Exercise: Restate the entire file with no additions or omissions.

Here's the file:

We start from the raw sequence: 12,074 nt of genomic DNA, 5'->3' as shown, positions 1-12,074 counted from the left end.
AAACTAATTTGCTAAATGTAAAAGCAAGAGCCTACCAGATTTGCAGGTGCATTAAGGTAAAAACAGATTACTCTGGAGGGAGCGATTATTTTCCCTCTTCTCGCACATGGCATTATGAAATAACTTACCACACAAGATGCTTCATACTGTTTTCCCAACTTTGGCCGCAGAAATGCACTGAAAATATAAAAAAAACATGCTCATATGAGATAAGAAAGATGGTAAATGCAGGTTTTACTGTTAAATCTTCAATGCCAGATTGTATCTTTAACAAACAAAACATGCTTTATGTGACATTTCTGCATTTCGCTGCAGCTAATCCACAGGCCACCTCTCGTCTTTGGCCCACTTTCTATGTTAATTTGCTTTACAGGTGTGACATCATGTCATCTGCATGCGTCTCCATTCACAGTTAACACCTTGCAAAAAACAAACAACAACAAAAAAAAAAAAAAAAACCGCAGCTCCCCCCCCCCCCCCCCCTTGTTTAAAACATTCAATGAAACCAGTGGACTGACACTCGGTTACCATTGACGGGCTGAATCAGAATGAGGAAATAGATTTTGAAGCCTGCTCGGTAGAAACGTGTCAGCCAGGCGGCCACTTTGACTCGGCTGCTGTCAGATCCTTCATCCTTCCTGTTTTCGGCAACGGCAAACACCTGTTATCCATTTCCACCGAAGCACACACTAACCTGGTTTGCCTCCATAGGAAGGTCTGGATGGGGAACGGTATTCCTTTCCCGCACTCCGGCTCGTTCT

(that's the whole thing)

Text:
We start from the raw sequence: 12,074 nt of genomic DNA, 5'->3' as shown, positions 1-12,074 counted from the left end.
AAACTAATTTGCTAAATGTAAAAGCAAGAGCCTACCAGATTTGCAGGTGCATTAAGGTAAAAACAGATTACTCTGGAGGGAGCGATTATTTTCCCTCTTCTCGCACATGGCATTATGAAATAACTTACCACACAAGATGCTTCATACTGTTTTCCCAACTTTGGCCGCAGAAATGCACTGAAAATATAAAAAAAACATGCTCATATGAGATAAGAAAGATGGTAAATGCAGGTTTTACTGTTAAATCTTCAATGCCAGATTGTATCTTTAACAAACAAAACATGCTTTATGTGACATTTCTGCATTTCGCTGCAGCTAATCCACAGGCCACCTCTCGTCTTTGGCCCACTTTCTATGTTAATTTGCTTTACAGGTGTGACATCATGTCATCTGCATGCGTCTCCATTCACAGTTAACACCTTGCAAAAAACAAACAACAACAAAAAAAAAAAAAAAAACCGCAGCTCCCCCCCCCCCCCCCCCTTGTTTAAAACATTCAATGAAACCAGTGGACTGACACTCGGTTACCATTGACGGGCTGAATCAGAATGAGGAAATAGATTTTGAAGCCTGCTCGGTAGAAACGTGTCAGCCAGGCGGCCACTTTGACTCGGCTGCTGTCAGATCCTTCATCCTTCCTGTTTTCGGCAACGGCAAACACCTGTTATCCATTTCCACCGAAGCACACACTAACCTGGTTTGCCTCCATAGGAAGGTCTGGATGGGGAACGGTATTCCTTTCCCGCACTCCGGCTCGTTCT